The city has 82,473 people in its database. Many of them have no idea their genetic information is there.
Author Archives: ForensicConnect
Gargiulo’s trial for the two California murders and the attempted murder started on May 2 (he is being tried separately for the Illinois murder of Pacaccio). Even though there’s little DNA evidence in the three murders, the prosecution is trying to prove similarities in all the attacks, linking Gargiulo to the murders, saying he stalked and “thrill killed” his victims. The defense, however, is suggesting that due to lack of DNA evidence in the murders, it’s possible other suspects with closer relationships to the victims could be responsible for the murders. It’s Kutcher’s testimony the defense is focusing on, casting doubt on Gargiulo’s guilt for Ellerin’s murder, and thus all the murders.
ORLANDO, Fla. – When John Hogan was researching his family tree, he never imagined that paying for a DNA kit from Ancestry could one day help detectives to solve a cold case. The murder suspect turned out to be a second cousin he had never even met.
This year, Grant County Coroner Phyllis Fuerstenberg reopened the case to see if identification could be possible with new technology. Fuerstenberg was able to obtain fingerprints due to new technology and techniques. The man was identified as Gale Joseph Byers, who was born on November 11th, 1938.
The technique for which Dr. Mullis shared the Nobel in 1993 was known as polymerase chain reaction, called PCR for short, and it enabled scientists to make millions or billions of copies of a single tiny segment of the DNA molecule.
It’s no question that the field of forensic science has come a long way in the past few decades. Some of you reading this article may remember the satisfaction of pouring a perfect gel or the exact method for calculating the half life of the radioactive materials you’d used. If this is you, you likely remember the Frye and Daubert hearings that followed.
As we look forward to the 30th anniversary of The International Symposium on Human Identification, we’d like to take a moment to celebrate the advances in forensic science and the people and moments that pushed the field forward. Some of these moments were triumphs in history, and others were times when the community came together following a tragedy. We’ve created an infographic highlighting these moments in time and invite you to scroll through history and perhaps down memory lane a little.
If you’re joining us at ISHI 30 this year, we invite you to celebrate history with us in person! Next to the registration area will be a museum exhibit showcasing historical cases, former technologies, and the people who helped shape history. We thank those who pioneered the field of forensics and look forward to witnessing what the future brings.
TEL AVIV — For decades, Israel’s National Center of Forensic Medicine has tested skeletal remains secreted across its northern border, checking whether the DNA matched that of Israeli soldiers missing in action behind enemy lines in Lebanon or Syria.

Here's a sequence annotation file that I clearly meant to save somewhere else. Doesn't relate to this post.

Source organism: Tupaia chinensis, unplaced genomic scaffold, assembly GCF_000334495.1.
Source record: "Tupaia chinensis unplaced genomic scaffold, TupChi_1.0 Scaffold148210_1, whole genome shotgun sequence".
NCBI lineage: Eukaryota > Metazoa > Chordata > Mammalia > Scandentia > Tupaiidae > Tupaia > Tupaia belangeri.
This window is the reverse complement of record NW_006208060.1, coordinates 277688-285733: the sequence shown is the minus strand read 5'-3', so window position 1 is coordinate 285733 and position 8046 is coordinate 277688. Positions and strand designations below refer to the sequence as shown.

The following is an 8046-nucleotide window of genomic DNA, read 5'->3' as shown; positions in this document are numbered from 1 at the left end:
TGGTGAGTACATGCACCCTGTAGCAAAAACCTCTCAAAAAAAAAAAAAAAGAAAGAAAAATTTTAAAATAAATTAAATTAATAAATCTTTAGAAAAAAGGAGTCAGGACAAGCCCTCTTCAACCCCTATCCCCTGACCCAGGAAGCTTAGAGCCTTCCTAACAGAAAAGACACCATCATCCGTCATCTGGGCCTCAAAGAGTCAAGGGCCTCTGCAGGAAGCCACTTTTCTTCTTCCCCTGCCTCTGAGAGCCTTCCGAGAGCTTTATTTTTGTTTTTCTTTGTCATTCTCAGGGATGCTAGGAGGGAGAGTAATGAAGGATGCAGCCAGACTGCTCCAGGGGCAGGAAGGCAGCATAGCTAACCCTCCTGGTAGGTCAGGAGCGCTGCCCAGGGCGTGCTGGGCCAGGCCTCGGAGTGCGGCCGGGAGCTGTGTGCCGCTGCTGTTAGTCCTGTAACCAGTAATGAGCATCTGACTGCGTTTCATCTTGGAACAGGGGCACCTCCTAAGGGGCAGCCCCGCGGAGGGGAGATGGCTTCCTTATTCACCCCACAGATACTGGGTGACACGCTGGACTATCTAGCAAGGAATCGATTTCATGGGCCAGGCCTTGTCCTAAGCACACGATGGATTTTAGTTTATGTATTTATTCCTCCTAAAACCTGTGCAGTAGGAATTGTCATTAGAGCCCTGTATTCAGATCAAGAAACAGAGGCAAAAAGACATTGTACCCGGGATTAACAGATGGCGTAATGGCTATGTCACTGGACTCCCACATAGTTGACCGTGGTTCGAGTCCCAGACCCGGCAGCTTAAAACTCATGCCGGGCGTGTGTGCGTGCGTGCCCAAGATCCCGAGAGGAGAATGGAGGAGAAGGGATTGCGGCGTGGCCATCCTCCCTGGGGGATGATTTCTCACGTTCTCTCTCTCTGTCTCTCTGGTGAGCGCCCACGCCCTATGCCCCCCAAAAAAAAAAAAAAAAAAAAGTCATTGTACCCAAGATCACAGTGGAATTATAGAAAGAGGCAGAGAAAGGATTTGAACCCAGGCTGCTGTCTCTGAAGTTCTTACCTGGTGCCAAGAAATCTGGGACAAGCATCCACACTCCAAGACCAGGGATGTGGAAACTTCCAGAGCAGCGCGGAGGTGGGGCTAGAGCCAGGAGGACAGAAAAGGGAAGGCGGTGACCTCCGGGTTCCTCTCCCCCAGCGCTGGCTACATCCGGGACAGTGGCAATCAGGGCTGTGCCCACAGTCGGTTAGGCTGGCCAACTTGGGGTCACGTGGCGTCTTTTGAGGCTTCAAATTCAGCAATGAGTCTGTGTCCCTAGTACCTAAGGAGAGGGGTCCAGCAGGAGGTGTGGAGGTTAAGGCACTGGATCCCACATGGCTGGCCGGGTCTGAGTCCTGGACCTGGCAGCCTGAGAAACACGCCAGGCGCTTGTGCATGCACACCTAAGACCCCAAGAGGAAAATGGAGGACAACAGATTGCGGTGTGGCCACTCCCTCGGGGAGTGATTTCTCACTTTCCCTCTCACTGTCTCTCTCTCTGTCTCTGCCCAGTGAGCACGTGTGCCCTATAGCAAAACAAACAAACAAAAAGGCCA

“From time to time they’d bring the samples,” said Chen Kugel, the head of the forensics center. “It’s body remains. It’s bones. It was always: maybe this time, maybe this time, maybe this time.”
There was never a match.
Then, earlier this year, a bag of bones arrived, and from the moment it was opened, it looked promising. The staff soon determined that the bones belonged to Staff Sgt. Zachary Baumel, who had gone missing in Lebanon 37 years ago.
Congress has the opportunity to renew important funding for helping solve a critical issue in the U.S. — the number of untested rape kits languishing on shelves of police departments, hospitals and state crime labs.
In rare move, DuPage indicts DNA profile of unknown person suspected in death of ‘Baby Hope,’ infant found dead near Wheaton
On Aug. 15, 2016, landscapers working along Plamondon Road in an unincorporated area near Wheaton found the dead, full-term newborn in a backpack along the roadside. Since then, the DuPage County sheriff’s office has been investigating to learn the identity of the baby and what happened to her.
After Barber’s grave was discovered, his remains were sent to the museum for study, and a sample from a thigh bone was sent to the DNA lab for analysis. But the technology of 30 years ago yielded scant results, the paper’s authors wrote, and identification was impossible.
But when modern tools were used – Y-chromosomal DNA profiling and surname prediction via genealogy data available on the internet – the experts said they came up with a match for the last name: Barber.
A growing number of people are willingly handing over their DNA to corporations in return for learning about their ancestry or to get health reports.
Why are we prepared to make this trade with our most intimate of data and what are we getting in return?
And what happens if you want your data back?
KARACHI: For the law enforcement agency, forensic science is an indispensable part of the toolkit when it comes to solving crimes. Made popular by its myriad depictions in movies and television series, most investigations nowadays would be incomplete without a forensics component.
RESEARCH TRIANGLE PARK, N.C. (WTVD) — The backlog of sexual assault test kits isn’t just a problem in North Carolina, it’s a national issue.
And the effort to not only clear the backlog but also to reform the way sexual assault investigations are handled is being spearheaded in Research Triangle Park.
Practitioners from across the criminal justice system speak to the importance of cold case units and the impact they can have.
A new forensic pathology laboratory, which is currently being built in Johannesburg, will be one of the biggest facilities of its kind in the world, says Gauteng Premier David Makhura.
Makhura visited the construction site of the new Johannesburg forensic pathology laboratory in Auckland Park on Thursday.